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Genres: Pop, Rock, Classic Rock
A liner portrait of the big Mac, then coming off the commercial bonanza of Rumours, shows them looking anxiously at guitarist, singer, songwriter, and de facto auteur Lindsey Buckingham, a moment given weight by the sprawl... more »
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A liner portrait of the big Mac, then coming off the commercial bonanza of Rumours, shows them looking anxiously at guitarist, singer, songwriter, and de facto auteur Lindsey Buckingham, a moment given weight by the sprawling ambitions behind this 1979 double album. Buckingham's superb sense of pop craft had catapulted the once blues-based rockers into multiplatinum ubiquity, and he responded not with a safe return to form but with an invitation for his songwriting partners to chase their respective muses. Comparisons to the Beatles' White Album abounded and remain apt: Stevie Nicks twirls dreamily through extended variations on her crystal visions, Christine McVie turns in a reliably fine set of sunny pop-rock cruisers and tender ballads, and Mick Fleetwood and John McVie sustain their reputation as one of rock's most powerful yet deft rhythm sections. Buckingham provides the wild cards, in largely self-recorded plunges into his own skittish psyche, culminating in the massive title song, beefed up by the University of Southern California's marching band, but more cannily in dreamy music-box exercises ("That's All for Everyone") and sudden bursts of gonzo, fuzz-toned rock ("That's Enough for Me"). Better than its detractors thought upon release, Tusk was a brave platinum "failure" that actually charts where subsequent Mac and Buckingham projects would go. --Sam Sutherland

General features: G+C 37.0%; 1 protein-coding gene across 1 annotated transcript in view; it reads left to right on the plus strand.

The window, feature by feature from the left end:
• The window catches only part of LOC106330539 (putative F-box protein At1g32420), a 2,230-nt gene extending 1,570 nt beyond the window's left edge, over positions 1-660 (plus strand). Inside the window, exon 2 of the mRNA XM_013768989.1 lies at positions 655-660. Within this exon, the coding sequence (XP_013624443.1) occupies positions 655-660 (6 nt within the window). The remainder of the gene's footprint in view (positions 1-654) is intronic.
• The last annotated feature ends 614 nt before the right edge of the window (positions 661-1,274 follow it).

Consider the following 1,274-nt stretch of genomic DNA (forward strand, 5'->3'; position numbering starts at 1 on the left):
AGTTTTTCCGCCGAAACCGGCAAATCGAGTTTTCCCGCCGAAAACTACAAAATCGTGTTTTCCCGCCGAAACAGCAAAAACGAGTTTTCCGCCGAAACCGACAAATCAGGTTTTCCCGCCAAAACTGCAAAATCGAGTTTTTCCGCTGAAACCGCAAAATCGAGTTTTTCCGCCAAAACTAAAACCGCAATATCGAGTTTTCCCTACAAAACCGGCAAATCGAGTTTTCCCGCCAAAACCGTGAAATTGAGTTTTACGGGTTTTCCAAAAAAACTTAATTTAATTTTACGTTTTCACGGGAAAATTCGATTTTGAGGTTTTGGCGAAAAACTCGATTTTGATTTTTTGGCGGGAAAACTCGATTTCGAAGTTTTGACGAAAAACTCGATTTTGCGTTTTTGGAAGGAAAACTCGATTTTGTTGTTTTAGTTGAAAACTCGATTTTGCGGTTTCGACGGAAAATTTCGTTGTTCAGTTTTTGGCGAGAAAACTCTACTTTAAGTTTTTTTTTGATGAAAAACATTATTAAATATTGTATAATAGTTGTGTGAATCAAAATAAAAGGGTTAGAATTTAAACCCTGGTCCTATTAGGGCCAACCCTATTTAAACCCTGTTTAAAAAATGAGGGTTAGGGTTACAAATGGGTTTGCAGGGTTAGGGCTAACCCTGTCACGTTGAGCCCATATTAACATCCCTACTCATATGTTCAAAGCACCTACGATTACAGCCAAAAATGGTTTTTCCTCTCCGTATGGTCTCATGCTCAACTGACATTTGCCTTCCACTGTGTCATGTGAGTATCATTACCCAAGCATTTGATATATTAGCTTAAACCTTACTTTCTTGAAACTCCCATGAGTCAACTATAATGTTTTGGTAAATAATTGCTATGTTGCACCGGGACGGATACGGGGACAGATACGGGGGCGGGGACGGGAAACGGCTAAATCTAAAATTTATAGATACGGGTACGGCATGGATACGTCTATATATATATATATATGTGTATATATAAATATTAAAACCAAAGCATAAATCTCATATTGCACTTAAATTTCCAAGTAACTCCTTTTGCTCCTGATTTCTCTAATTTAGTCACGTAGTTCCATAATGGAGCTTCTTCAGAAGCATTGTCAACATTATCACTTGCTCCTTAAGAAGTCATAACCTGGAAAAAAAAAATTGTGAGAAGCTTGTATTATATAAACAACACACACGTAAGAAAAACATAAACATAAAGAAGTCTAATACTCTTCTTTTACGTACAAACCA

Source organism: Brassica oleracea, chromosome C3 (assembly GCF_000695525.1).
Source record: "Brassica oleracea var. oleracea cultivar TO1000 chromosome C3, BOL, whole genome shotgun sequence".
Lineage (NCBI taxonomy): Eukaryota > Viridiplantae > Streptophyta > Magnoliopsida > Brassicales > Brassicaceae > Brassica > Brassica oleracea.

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Cassandra S. from LIVERMORE, CA
Reviewed on 8/8/2006...
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